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As organizations start to plan for next year’s operating budget, it’s a good time to take a closer look at fire prevention, what’s its costing and the value it delivers. It’s the perfect time to look at the policies and procedures associated with fire prevention and look for areas of improvement and optimization. To help facilitate this discussion, I turned to the report put out by the Fire Protection Research Foundation in 2017, which explored the total cost of fire in the United States based on data collected from 1980 to 2014. Opportunities for improvement While I appreciate the data itself is a little dated, the report gives a great view of the actual cost of fires, where the priorities lie based on spend and highlights opportunities for improvement. The report defines the total cost of fire, as the collective of all net expenditure on fire protection and all net losses due to fire incidents. The report defines the total cost of fire, as the collective of all net expenditure on fire protection The good news is the hard work is paying off with losses only representing a fraction of the total costs, prevention at $273.1 billion (83.1% of total), and losses at $55.4 billion (16.9% of total). To help operators ask the right questions for planning and budgeting we dug into the data and identified 5 facts for your consideration in 2021/22. Investment in fire prevention Fact #1 The total cost of fires has increased by 50% over the 14-year period of the report, with the total losses decreasing by 47%, and the total expenditures increasing by 140.6%. Which tells me, fire prevention is a priority and worth the investment, it saves lives and therefore reduces overall loses. But it also highlights that the budget requirements are growing and likely to continue to grow. Therefore, it is more important than ever before that we protect the investment in fire prevention, understand and maximize it, which as many knows is easier said than done! So, ask yourself, do you have a clear understanding of your investment, tools, and resources needed to stay safe and prevent fires? Do you have the data necessary to identify opportunities for improvement? Are you exposing operations to unnecessary risk? Fire grade products The costs of meeting the required standards within the system are passed down to the buyer Fact #2, Expenditure on fire grade products represent 16% of total costs at $54 B. This is the ‘cost of meeting ‘fire grade’ standards in the manufacture of equipment, particularly electrical systems equipment and ‘smart’ equipment with its greater use of computer components.’ These systems represent a significant investment for the operation, the costs of meeting the required standards within the system are passed down to the buyer and defines the quality of the system. Therefore, the question is, are the systems being properly maintained to maximize life span and ensure it maintains its fire grade standard? Are you adhering with manufacturer warranty requirements, will it work when needed? Large ongoing investment Fact #3, Expenditure on fire maintenance and fire retardants represents 13.4% of total costs at $44 B. This includes the ‘costs of fire maintenance, which was defined to include system maintenance, industrial fire brigades, and training programs for occupational fire protection and fire safety.’ Expenditure on fire maintenance and fire retardants represents 13.4% of total costs at $44 B Fire Retardants include the ‘costs of fire retardants and all product testing associated with design for fire safety.’ This represents a large ongoing investment in resources and budget for operations, the question is, are they being used efficiently, are they adhering to regulations, is the training being done? Is the money being well spent? Investment in fire prevention Fact #4, Expenditure on disaster planning and preparing/maintaining standards represent only 1.2% of total costs or $4 B. This represents the ‘costs of disaster recovery plans and backups’ and the ‘costs of preparing and maintaining standards.’ What jumps out at me on this one, is it appears to be a relatively small amount in relation to other areas, so the question becomes, is it being given the right priority, could we further reduce losses and maximize the investment in fire prevention if we improved how we planned for disasters and managed standards? Fire insurance expenditure Net fire insurance expenditure represents, 7% of total costs or $23.6 B Fact #5, Net fire insurance expenditure represents, 7% of total costs or $23.6 B. This is ‘defined as the difference between the insurance premiums paid by property owners (personal and commercial) for insuring their property from fire and the damages claimed from insurers.’ Which says investing in the insurance necessary to protect the operation has a sizable impact on the operating budget and you need it to be there and available if a fire strikes to ensure business continuity. Therefore, the questions to ask yourself are, if the insurance is needed, will you have the data to defend your claim? Or if it’s not needed because fire prevention is top notch, will you have the data to negotiate lower rates? How long will it take to compile the data necessary to support your argument, is the data believable? Other important questions There is no doubt, fire Prevention is an important and significant investment for organizations, but the question is, is there a better way of managing it, do you have the data necessary to ensure compliance with operating regulations, are staff operating efficiently, is the job getting done? Unfortunately for many, we simply don’t have the data necessary to answer these and many other important questions when it comes to planning and defending your operating budget. Fire prevention is complicated, the building code for commercial properties has over 200 pages Fire prevention is complicated, the building code for commercial properties has over 200 pages detailing the safety procedures, products and signs that must be installed and functioning 24hours a day, 7 days a week. That must be inspected and tested daily, weekly, monthly, yearly to reduce losses and improve safety. Fire prevention policies The challenge is not in understanding what must be done but in how we manage it. Many organizations are still relying on spreadsheets and signing off the ticket on the fire extinguisher for tracking and monitoring fire prevention procedures. Hoping that when a faulty, missing, or broken fire extinguisher gets identified that the right people are informed, that the issue gets addressed. This lack of visibility presents a lot of opportunities for something to go wrong, and when it does have dire consequences. It is our belief that it is time to digitally transform how we manage fire safety and procedures. Relying on the ways of yesterday, are no longer going to cut it and are actually exposing operations to more risk and cost than is necessary. Technology has evolved in ways that enable operations to cost-effectively eliminate the fear, uncertainty, and doubt in fire prevention policies and procedures and have the data to prove it!
The product lifecycle of self-contained breathing apparatus (SCBA) is approximately ten years, during which time technology inevitably advances considerably in terms of digitization and ergonomics. Increasingly pertinent in the last decade, and especially since the Pandemic, has also been how kit can be designed for ease of cleaning to ensure firefighters are protected from harmful carcinogens as well as bacterial and viral infections. When we surveyed UK firefighters as part of our ‘Health for the Firefighter campaign’ to understand their concerns about exposure to carcinogens and COVID-19, we learned the vast majority (84%) admitted they were concerned about the risk of cancer, while more than two thirds (68%) fear the impact COVID-19 might have on their long-term health. Unequivocal statistics that warranted action in our technology design. Proven support infrastructure The SCBA product lifecycle allows time for medical and safety technology manufacturers, such as Dräger, to take advantage of technological developments, and thoroughly test and future proof them. It also enables us to utilize our direct relationships with the UK fire services, not only to accommodate day-to-day feedback, but also to learn from our support of major incidents such as Grenfell and the Salisbury poisonings. The SCBA product lifecycle allows time for medical and safety technology manufacturers Following Grenfell, for example, we saw the critical importance of reducing the weight and size of kit to allow for greater ease of movement, as well as how critical it is to have the equipment underpinned by a resilient and proven support infrastructure. AirBoss, Dräger’s latest SCBA offering represents a digital progression, where telemetry and connectivity provide the information, and enable the integration and communication required to further firefighter health and wellbeing. This decade’s launch is no longer a product, but a connected solution. Providing vital information Digitalization is critical. Dräger offers the only operationally-proven telemetry solution, providing vital information which is automatically communicated between the wearer of the BA set and the Entry Control Point – without the need for either team to stop what they are doing to send communications. These signals include manual and automatic distress signals, team withdrawal signals, cylinder pressure, time to whistle and time of whistle. This system also provides comprehensive data regarding the firefighters’ condition in relation to their SCBA, proving invaluable to those responsible for monitoring and directing BA crews. A new feature, unique to Dräger’s AirBoss, are ‘Buddylights’ fitted to the backplate, which use digital data from the set to provide immediate and highly-visible signaling to firefighters of their team’s cylinder pressures and physical condition. AirBoss, Dräger’s latest SCBA offering represents a digital progression Providing comprehensive data The optional Dräger Web client enables workshop, management and command staff to utilize the data created on scene wherever they are, and at any time. Reporting can also be customized for multiple purposes from user or device history to synchronized overviews of complete incidents. The ability to create incident reports on evidential and tactical levels provides comprehensive and valuable post-incident analysis tools for debrief and training purposes, or in case of any investigation or inquiry. For future developments, Dräger is working with partners in the UK looking at solutions for location and tracking of firefighters and providing comprehensive data regarding the firefighter’s condition at an incident. The latter includes information such as body core temperature, heart rate and other vital statistics to allow external teams to monitor the early signs of heat stress and other physiological strains. Reducing physical stress Another critical focus is ergonomics. Improved wearer comfort has been achieved through working with medical experts in this field and shifting the center of gravity relationship between the human body and the set, creating a ventilated space by the SCBA backplate. AirBoss’ new Type 4 Nano cylinder provides a continued reduction in cylinder weight AirBoss’ new Type 4 Nano cylinder provides a continued reduction in cylinder weight, which can also reduce full life costs to the service, as the Nano has an unlimited life. These improvements reduce physical stress on the firefighter which in turn reduces the risk of strain-related injuries and fatigue when wearing the set operationally as well as extending the working duration due to reduced physical exertion. With AirBoss, the weight is carried by the legs and pelvis rather than the back. Improving personal comfort This not only improves personal comfort, but also enhances mobility within confined spaces and while descending ladders and stairwells. In an industry where a split second can be the difference between life and death, these advancements are crucial. On a practical level, the Dräger AirBoss has also been designed to be ‘snag-proof’, ensuring that all attachments are neatly connected or integrated to mitigate any risk of snagging or entanglement. Alterations have been made to maximize cleaning practices, including the introduction of smoother, non-absorbent, water-repellent surfaces to make equipment easier to wipe down and decontaminate. Numerous attachment points have also been included so kit can easily be dismantled for optimum cleaning – both mechanically and by hand. To this point, some fire services are moving towards mechanical washing systems, which provide complete consistency in washing temperatures, concentration of detergent, speed and temperature of drying. Vehicle charging systems The Dräger AirBoss solution is centered around four pillars: usability; safety; serviceability and connectivity Recognizing the financial pressures which the fire services are under, the AirBoss system is designed to enable fire services to maximize the significant investment already made into their SCBA and telemetry. With a modular design, AirBoss is backward compatible with existing Dräger PSS SCBA and Telemetry, enabling elements of the existing set to be upgraded over a period of years. This reduces the requirement to purchase a full suite of new equipment including telemetry, pneumatics, electronics, integrated communications, cylinders and vehicle charging systems. Overall, the Dräger AirBoss solution is centered around four pillars: usability; safety; serviceability and connectivity. These pillars, which support utilizing digitalization, improved ergonomics and ease of cleaning, are how we intend to protect our firefighters’ health and wellbeing, both today and as our future-proofed technology advances to meet the needs of tomorrow.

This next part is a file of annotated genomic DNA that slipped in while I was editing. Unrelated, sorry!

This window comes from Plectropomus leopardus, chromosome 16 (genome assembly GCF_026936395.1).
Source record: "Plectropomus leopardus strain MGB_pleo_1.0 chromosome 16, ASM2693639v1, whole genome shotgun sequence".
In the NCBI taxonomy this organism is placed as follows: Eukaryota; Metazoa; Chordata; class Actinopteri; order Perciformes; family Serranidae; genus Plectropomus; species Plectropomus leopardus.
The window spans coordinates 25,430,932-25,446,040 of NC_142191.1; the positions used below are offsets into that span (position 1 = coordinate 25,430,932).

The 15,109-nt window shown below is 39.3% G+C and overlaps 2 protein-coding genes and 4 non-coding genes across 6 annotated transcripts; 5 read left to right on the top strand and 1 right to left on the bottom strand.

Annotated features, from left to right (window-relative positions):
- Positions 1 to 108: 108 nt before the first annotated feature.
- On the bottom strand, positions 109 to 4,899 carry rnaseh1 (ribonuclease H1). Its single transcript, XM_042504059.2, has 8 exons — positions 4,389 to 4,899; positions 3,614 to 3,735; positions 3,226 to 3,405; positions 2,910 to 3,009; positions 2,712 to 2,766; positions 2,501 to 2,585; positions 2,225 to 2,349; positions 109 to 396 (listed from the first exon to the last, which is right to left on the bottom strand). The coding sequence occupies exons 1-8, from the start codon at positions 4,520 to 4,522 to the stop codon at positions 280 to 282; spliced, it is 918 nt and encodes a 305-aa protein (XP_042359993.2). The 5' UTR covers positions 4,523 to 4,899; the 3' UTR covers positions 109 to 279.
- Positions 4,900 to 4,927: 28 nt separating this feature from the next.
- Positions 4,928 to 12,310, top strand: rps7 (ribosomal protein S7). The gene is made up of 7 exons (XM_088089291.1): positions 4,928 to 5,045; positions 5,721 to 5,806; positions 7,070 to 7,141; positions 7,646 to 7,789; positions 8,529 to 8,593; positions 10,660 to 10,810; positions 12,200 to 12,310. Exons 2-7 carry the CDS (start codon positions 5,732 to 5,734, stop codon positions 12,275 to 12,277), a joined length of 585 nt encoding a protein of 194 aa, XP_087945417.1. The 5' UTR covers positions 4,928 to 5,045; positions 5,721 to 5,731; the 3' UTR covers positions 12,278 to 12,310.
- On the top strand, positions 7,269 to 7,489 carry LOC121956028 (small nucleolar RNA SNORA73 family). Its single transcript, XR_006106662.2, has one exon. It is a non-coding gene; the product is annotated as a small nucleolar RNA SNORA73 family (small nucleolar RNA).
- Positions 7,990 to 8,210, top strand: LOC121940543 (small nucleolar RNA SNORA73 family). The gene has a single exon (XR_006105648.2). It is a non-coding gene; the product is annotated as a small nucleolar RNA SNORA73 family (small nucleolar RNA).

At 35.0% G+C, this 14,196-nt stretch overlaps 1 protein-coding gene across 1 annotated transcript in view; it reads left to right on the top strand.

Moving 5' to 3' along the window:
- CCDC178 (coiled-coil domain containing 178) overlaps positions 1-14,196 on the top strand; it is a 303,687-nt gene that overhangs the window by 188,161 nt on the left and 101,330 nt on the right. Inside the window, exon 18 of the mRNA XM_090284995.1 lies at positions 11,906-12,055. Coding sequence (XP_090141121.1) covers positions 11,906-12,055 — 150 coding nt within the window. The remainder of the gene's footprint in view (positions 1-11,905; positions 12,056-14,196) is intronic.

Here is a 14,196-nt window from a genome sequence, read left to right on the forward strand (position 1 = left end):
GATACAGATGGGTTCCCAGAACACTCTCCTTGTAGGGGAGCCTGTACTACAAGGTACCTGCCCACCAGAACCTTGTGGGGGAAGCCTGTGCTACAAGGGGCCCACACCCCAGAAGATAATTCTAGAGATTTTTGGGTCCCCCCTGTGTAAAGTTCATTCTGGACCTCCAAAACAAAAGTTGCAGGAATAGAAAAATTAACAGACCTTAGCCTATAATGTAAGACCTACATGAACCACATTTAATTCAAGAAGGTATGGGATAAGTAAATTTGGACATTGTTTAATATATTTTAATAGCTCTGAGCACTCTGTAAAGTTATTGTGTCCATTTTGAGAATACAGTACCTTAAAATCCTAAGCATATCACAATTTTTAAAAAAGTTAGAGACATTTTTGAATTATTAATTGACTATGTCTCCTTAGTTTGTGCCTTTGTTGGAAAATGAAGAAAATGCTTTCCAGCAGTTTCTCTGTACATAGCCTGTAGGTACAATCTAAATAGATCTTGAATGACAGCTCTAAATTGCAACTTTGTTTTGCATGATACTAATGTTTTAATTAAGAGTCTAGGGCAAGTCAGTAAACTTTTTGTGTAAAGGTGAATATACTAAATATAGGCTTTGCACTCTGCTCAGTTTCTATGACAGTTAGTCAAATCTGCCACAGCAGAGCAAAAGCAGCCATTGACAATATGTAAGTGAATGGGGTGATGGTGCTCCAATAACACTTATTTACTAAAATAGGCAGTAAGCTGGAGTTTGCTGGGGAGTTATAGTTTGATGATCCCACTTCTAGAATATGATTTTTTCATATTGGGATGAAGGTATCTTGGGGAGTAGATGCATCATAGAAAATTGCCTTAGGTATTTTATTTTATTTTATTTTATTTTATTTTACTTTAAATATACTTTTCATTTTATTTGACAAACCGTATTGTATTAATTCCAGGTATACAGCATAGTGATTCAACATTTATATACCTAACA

There is a sense in some markets that the paper and pulp industry will decline owing to the digital technologies with which people interact every day. While this might be considered logical, the reality is completely different. In fact, the paper and pulp industry has experienced a steady growth and will continue to do so in 2021. Production of paper increased by more than 450% in the last decades and the demand of paperboard in the world is expected to grow significantly, driven by e-commerce and big retailers increasing their presence in the online sales universe. This sustained growth in production capacity and paper consumption presents several fire risks to companies and exposes communities that develop around paper mills, to the impact of disasters caused by these fire risks. Fire risks in the paper and pulp industry Paper and cardboard are combustible, but this is not the only fire risk found in these types of industries. Raw materials and finished goods storage are sensitive to fire. In addition, the paper making process includes several stages where fires can occur, due to hot surfaces or poor ventilation. The most relevant fire risks on a paper plant are: Storage Areas: As mentioned before, paper and cardboard are combustible. Solid paper blocks and reels have hard surfaces that don’t ignite easily, but usually these reels can suffer minor damages or have loose sheets that significantly increase the fire risk. When paper reels are stacked in columns, gaps in the center can act as chimneys and when fires start in the bottom of the stack, this chimney effect will accelerate smoke and hot air spread, increasing vertical and horizontal flame spread. Wood and Bale storage fire risks Bale storage also presents a high fire risk, as loose materials are always present Raw materials for the paper making process can have two main sources, forestry products (mainly wood) or recycled cardboard and paper. Wood storage presents several challenges, especially due to wood chips that are highly combustible and, in some cases, even explosive. Bale storage also presents a high fire risk, as loose materials are always present. Fire in baled paper is difficult to extinguish and generates heavy smoke. In many recycling facilities, these paper bales are stored outdoors, where paper or rags soaked in flammable liquids, embedded between the paper sheets, can ignite resulting in a fast spreading fire. Chemicals, flammable liquids and gases In addition, it is possible to find different types of chemicals, flammable liquids and gases that are used in the paper making process. These materials have their own fire-related risks that need to be taken in consideration. Production Areas: In pulp factories, there are several long-distance conveyors that transport wood and wood chips. These conveyors constitute a fire risk and the most probable causes of fire are bearing damage, overheating of the conveyor and igniting chips in the environment. IR dryers, a common source of fire After the wood has been transported, chipped and digested, the paper making process becomes extremely humid, due to the large amounts of hot water and steam needed. But, as soon as the pulp fiber sheet starts to dry, the hot surfaces in contact with the paper sheets can be a source of ignition. IR dryers used in the process are also a common source of fire in the paper industry. When the sheet of paper is formed, close contact with reels and bearings moving fast can create static electricity that could ignite loose paper or airborne particles. Problems like these are likely to be more extensive in tissue mills. Paper dust is generated in certain parts of the process, especially where paper shits are slit or cut. Poorly insulated steam pipes lead to fire Poorly insulated steam pipes can ignite paper dust or even their own insulation materials. In addition, paper dust gathers in the ventilation grills of machinery, causing overheating and igniting as well. Heated oil is used in several parts of the process as well and if a malfunction occurs on the Hot Oil Roll systems, leaks might occur, exposing hot surfaces to this oil and causing ignitions. A paper mill has hydraulically operated machinery, where leaks or sprays might ignite as well. Service Areas: As in many other manufacturing facilities, several service areas can be found. Electrical and network equipment rooms have an inherent fire risk due to damaged wires or equipment, overheating or short circuits in high voltage circuits. Transformer and generator areas entail fire risks as well. High fire risk for boiler rooms Flammable gas distribution systems can be ignition sources, in case of leaks or damaged pipes or valves Hot water and steam are key components for the paper making process. For this reason, paper plants use high capacity boilers that can be powered by flammable liquids or gases. A high fire risk can be considered for boiler rooms. Flammable gas distribution systems can be ignition sources, in case of leaks or damaged pipes or valves. In addition to the fire risks mentioned in these areas, many maintenance operations can also pose fire risk, especially when hot works are being performed. Sparks caused by welding or the use of certain tools can ignite paper sheets or dust in the air. Poor housekeeping and buildup of paper dust, for example, increases the risk associated with maintenance and construction works. Prevention, the first line of defense According to the Health and Safety Executive from the United Kingdom, 60% of fires on paper mills are caused by machine faults and poor housekeeping. The first line of defense to avoid fire risks in paper plants is prevention. As mentioned before, a high number of fires in these types of facilities occur because of poor housekeeping and machine malfunction. The key is to identify the risks and possible ignition sources, and apply measures to minimize them. As in many industries, fire protection has two main components: Passive and Active protection. Passive fire protection measures Passive measures include fire rated walls, ceilings, and floors in the most critical areas. Chemical storage areas should be physically separated from other dangerous areas, if this is not possible then the walls separating areas should be fire rated and materials must be stored in a way that minimizes the risk of fire spread by radiation or conduction. Proper compartmentalization and intumescent protection of structural elements should be part of the package as well. Passive measures include proper ventilation and smoke control. As mentioned before, paper dust is a major fire risk, which is why ventilation and cleaning of hoods over the paper machine is important to minimize the possibility of ignition. Fire resisting construction should be designed with the following goals in mind: Protection of escape routes Form compartments to contain fires that might occur Separate areas of higher fire risk Protect load bearing and structural members to minimize risk of collapse Sprinkler systems, gas extinguishing systems and hose reels Active fire protection includes sprinkler systems, gas extinguishing systems and hose reels to support fire brigades Active fire protection includes sprinkler systems, gas extinguishing systems and hose reels to support fire brigades. Finished goods stored indoors should be protected with sprinkler systems and the same should be considered for chemical storage areas and certain raw materials. Paper bales, ideally should be protected by sprinklers that are suitably designed to cope with the height and located, in all cases, 3 meters above the level of bales stacked vertically (which should not exceed 5 meters height). Spark detectors in hoods, pipes and ventilation systems Dangerous sparks could be generated in several parts of the paper making process, which is why spark detectors must be installed in hoods, pipes, and ventilation systems. Water spray and CO2 systems can be used to protect machinery against these risks. Means to fight fires, like extinguishers and hose reels, should be provided to support fire brigades. All the elements should be properly identified and all personnel should be trained and made aware of the location of such devices. Importance of fire alarms Fire alarms are required in all paper mills and fire alarm call points should be provided in all locations, according to international guidelines, such as NFPA 72 or EN54. The spread of flames and smoke in paper, wood and chemical storage might become extremely fast. For this reason, early detection is critical. Many technologies might be applied in the different areas of a paper plant. Nevertheless, there are dusty or humid areas where regular heat or smoke detectors might fail under certain circumstances. For these areas, especially located outdoors, innovative state-of-the-art detection solutions might be applied, like Video Fire Detection (VFD). NFPA 72 standard for flame and smoke detection NFPA 72 provides guidelines to implement this technology for flame and smoke detection NFPA 72 provides guidelines to implement this technology for flame and smoke detection, opening interesting alternatives for designers and fire protection engineers. Many EHS managers and fire protection professionals selected VFD, because it is the only fire detection solution that effectively covered their needs. Many engineers, specialized in fire protection for paper plants, explained that they tested linear heat detection, aspiration smoke detection, IR/UV detectors and even beams, but none of these technologies performed as they needed on the dirtiest or more humid areas. Video Fire Detection (VFD) solutions Outdoor storage areas are often unprotected, because deploying flame or heat detection in large open areas can be costly and mostly ineffective. VFD solutions can detect smoke and flames in outdoor conditions, allowing the monitoring and protection of wood and paper bales in large areas. Fire detection and alarm systems should be designed with the following goals: Minimize risk of fires, including the use of fire detection technology in areas where regular detection technologies cannot be implemented or are not practical. Minimize risk of flame and smoke spread, with state-of-the-art detection algorithms that guarantee fast and effective detection. Also, reliable algorithms minimize the possibility of nuance or unwanted alarms. In case of a fire, fast detection gives occupants life-saving time to reach to a place of safety, before the flames and smoke have spread to dangerous levels. Global production of paper and pulp reached 490 million tons in 2020, with many industries and markets depended on the paper and pulp supply chain. That is why innovative ways to protect this supply chain, are key to sustain the paper market growth in the future.